We all know how a life insurance plan functions; the beneficiary gets compensated in the event of the policyholder's death. Beneficiaries can claim the assured sum after producing the proof of death of the policyholder. However, what happens when the said person is missing or if there is no proof of death? Fortunately enough, there are certain ways claimants can claim life insurance if the insured or their death proof is missing. We will be covering these tips in this article.
When is the Inusrance Claimed if the Policyholder is Missing?
The process to claim life insurance plans is different if the insured is missing. The person can be missing if he/she is abducted, lost, or is dead and his/her body has not been yet discovered. When the insured person is missing, it becomes difficult to acquire all the documents that are mandatory for the claim. The claim may get rejected if one fails to submit all the necessary documents.
The claims are justified if the beneficiary can give proof of the policyholder's death, but the process can become a bit frustrating in cases where the insured person is missing. In such cases, death cannot get confirmed, and it becomes complex to declare the missing person dead. Thus, the beneficiary must know the claim settlement process to avail the amount they are entitled to.
The general process that the beneficiary has to follow to claim life insurance plans in case the insured person is missing is:
1. File an FIR
First, the beneficiary or any other person who was not in contact with the policyholder should file a missing report to the police.
2. Get verification from the court
A non-traceable report from the police is collected if the person cannot be traced after seven years he/she was reported missing. The report is then submitted to the court to obtain a court order presuming the insured person is dead.
3. Go to the insurance company
After collecting the necessary confirmation from the court, i.e., the death certificate, the beneficiary should contact the insurance company with the declaration of the court. Under the rebuttable presumption of death, the insurance company will have to pay out the assured death benefit proceeds.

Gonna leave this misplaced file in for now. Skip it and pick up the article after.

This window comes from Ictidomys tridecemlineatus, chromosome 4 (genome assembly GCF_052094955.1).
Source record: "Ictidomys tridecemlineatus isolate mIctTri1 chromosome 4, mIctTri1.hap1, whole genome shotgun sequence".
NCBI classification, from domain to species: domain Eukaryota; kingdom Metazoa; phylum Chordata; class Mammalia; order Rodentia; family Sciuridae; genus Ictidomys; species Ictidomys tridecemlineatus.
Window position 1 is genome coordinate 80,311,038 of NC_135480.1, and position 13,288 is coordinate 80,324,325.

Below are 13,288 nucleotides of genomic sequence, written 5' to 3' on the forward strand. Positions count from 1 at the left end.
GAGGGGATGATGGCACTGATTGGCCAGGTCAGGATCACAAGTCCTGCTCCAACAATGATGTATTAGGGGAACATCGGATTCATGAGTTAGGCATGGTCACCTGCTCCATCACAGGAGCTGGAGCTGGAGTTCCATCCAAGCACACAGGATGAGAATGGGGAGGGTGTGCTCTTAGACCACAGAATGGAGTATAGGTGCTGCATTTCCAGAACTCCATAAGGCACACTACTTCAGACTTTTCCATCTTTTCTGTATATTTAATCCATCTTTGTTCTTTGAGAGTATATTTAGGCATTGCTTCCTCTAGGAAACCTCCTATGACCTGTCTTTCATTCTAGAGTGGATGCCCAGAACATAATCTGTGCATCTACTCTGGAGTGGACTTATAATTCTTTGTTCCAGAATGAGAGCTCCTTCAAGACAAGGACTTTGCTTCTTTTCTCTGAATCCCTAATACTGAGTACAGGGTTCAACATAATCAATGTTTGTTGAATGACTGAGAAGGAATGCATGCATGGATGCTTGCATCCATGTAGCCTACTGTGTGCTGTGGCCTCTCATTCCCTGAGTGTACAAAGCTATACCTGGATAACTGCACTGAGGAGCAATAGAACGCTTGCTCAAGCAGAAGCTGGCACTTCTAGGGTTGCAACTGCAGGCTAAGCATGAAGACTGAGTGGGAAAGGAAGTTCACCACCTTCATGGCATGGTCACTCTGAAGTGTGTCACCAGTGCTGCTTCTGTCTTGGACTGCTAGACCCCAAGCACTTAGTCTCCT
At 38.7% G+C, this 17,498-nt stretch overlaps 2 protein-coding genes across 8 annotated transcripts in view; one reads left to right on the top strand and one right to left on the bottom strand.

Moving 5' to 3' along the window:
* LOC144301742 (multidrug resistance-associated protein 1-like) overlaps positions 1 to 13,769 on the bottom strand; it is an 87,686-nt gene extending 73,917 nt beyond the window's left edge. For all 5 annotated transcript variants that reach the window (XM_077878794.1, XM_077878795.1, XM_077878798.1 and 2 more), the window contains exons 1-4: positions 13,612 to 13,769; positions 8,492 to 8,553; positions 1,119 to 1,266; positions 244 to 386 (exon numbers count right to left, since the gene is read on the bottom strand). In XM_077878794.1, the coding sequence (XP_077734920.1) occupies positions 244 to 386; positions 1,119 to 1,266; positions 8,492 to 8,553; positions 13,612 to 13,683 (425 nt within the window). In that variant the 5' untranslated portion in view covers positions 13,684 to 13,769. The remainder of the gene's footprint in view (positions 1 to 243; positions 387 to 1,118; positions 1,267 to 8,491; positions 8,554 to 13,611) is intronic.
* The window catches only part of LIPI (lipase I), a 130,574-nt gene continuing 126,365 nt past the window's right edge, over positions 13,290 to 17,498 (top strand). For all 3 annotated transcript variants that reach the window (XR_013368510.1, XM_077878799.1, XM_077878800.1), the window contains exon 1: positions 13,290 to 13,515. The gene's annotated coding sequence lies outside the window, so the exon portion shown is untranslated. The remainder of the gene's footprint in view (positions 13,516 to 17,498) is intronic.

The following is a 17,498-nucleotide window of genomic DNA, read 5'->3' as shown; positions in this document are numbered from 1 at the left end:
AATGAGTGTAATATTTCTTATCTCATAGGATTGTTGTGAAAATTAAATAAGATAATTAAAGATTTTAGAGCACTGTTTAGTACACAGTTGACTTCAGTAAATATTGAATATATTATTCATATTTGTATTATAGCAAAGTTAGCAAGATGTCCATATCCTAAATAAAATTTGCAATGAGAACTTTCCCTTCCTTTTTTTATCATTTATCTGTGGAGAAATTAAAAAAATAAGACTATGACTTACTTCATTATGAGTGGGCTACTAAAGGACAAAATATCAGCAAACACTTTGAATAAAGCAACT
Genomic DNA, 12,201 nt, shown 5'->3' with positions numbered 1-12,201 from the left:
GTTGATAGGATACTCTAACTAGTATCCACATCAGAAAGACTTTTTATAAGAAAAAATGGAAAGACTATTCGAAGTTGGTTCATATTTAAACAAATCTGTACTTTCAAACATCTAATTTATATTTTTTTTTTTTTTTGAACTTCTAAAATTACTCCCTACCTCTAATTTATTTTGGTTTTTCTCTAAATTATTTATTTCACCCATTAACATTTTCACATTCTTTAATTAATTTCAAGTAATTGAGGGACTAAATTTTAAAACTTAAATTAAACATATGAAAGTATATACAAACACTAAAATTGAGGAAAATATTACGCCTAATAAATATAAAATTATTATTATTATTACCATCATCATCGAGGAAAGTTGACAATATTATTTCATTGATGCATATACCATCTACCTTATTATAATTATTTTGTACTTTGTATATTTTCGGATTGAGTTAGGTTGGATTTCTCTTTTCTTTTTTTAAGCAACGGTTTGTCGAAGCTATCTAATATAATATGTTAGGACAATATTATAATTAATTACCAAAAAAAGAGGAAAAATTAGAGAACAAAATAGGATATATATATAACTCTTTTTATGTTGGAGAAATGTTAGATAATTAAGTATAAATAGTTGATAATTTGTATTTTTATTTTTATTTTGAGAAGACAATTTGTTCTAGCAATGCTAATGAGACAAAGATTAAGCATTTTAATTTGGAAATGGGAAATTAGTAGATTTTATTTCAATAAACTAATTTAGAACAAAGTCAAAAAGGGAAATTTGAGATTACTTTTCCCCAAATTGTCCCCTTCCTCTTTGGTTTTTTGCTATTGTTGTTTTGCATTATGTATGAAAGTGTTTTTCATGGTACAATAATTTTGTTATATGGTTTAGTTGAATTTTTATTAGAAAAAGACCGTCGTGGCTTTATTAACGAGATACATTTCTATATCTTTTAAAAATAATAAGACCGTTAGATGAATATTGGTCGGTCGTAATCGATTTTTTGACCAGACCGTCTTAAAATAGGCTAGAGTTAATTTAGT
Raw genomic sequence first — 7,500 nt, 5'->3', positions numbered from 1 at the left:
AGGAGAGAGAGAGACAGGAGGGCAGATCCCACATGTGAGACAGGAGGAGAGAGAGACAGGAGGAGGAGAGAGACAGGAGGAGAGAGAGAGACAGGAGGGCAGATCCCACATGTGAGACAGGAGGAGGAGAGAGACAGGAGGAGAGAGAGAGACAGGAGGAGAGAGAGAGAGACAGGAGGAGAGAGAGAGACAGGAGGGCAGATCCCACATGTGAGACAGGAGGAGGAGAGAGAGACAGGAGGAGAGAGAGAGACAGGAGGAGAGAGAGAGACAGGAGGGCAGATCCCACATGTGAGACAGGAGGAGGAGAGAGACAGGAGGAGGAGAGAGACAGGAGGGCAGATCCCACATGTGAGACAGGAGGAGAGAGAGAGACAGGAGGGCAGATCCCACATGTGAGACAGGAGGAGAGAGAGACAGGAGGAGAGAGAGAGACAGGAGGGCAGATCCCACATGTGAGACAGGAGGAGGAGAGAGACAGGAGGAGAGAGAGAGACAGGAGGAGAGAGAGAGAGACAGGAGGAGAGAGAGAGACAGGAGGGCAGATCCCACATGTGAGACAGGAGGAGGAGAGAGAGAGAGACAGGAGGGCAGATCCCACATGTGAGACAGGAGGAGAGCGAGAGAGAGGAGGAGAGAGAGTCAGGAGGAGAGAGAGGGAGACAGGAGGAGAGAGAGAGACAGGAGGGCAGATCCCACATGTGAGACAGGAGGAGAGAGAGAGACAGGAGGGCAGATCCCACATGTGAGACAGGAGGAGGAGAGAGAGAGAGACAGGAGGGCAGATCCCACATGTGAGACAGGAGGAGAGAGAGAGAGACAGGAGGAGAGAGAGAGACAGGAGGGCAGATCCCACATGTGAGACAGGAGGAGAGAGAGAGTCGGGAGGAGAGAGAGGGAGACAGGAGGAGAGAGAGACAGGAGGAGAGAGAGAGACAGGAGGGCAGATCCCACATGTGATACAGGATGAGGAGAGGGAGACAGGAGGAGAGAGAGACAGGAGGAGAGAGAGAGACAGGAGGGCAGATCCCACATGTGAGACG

According to the Indian Evidence Act, Section 108, the person can be presumed dead if the person is still missing after seven years when the FIR (First Information Report) was filed for the missing person. Seven years is the amount of time that is needed to pass before the court declares the missing person dead. Then, the death certificate can be obtained that is further screened and accepted by the court. After the acquisition of the death certificate, the beneficiary can begin the claim process.
In some situations, the insurance companies may ignore the seven-year clause and proceed with the claims made by the beneficiary as usual. Such cases may arise during natural calamities like cyclones, floods, etc., or any other circumstances like a terrorist attack, air crash, etc., where the body of the person cannot be found. Due to the presence of circumstantial evidence, the court issues a list of missing people presumed dead, and most of the insurance providers consider this list to proceed with the death claim process.
The rebuttable presumption of death implies that if the evidence of the missing person being alive is brought, then the insurance company has the right to take back the proceeds and the interest. And, if the insurance company and the beneficiary of the life insurance plan both had previously agreed on a settlement less than the entire amount, the insurance company has no right to take any amount back.
Options Available to the Beneficiary for Claiming Life Insurance
The beneficiary is often a spouse, family member, or close friend. When the policyholder goes missing, and there is no evidence of his/ her being alive, the beneficiary usually files a death claim with the insurance company. The insurance company may not find the case strong enough to consider that the insured person is dead and may deny the claim; the beneficiary has the following options:
- Request petition the court to declare the missing person (policyholder) as dead.
- Sue insurance company regarding the payment of death benefit of life insurance plan.
If neither of the above options works, the beneficiary has no other choice but to wait until the period of seven years to have the court declare the insured person dies. It is advisory to keep the life insurance plan in force. It implies that the premiums needed to be paid as usual. Because, for the insurance company to pay the assured amount as the death benefit, the policy should be active when the policyholder dies or is declared dead.
If the premiums are not being paid while the insured person is missing, it becomes hard for the beneficiary to claim that the insured person died while the plan was active. If it is found that the insured person died many years ago, the premiums are refunded, which were paid after the actual date of death of the policyholder.
The best thing the beneficiary can do to claim the death benefits is to get in touch with the agent or the insurance company in the process who sold the plan to the policyholder. The agent or the company should be able to provide the information regarding almost everything related. The beneficiary should be acquainted with the information regarding the process and whether the process is an offline or online life insurance plan claim.
The life insurance plan should be structured such that it provides greater benefits to the family of the insured. The process to claim life insurance plans can be rigorous when the insured person is missing, as one has to wait for at most seven years to receive the death benefits. The beneficiary should know the circumstances of the death of the policyholder or the conditions in which the policyholder went missing.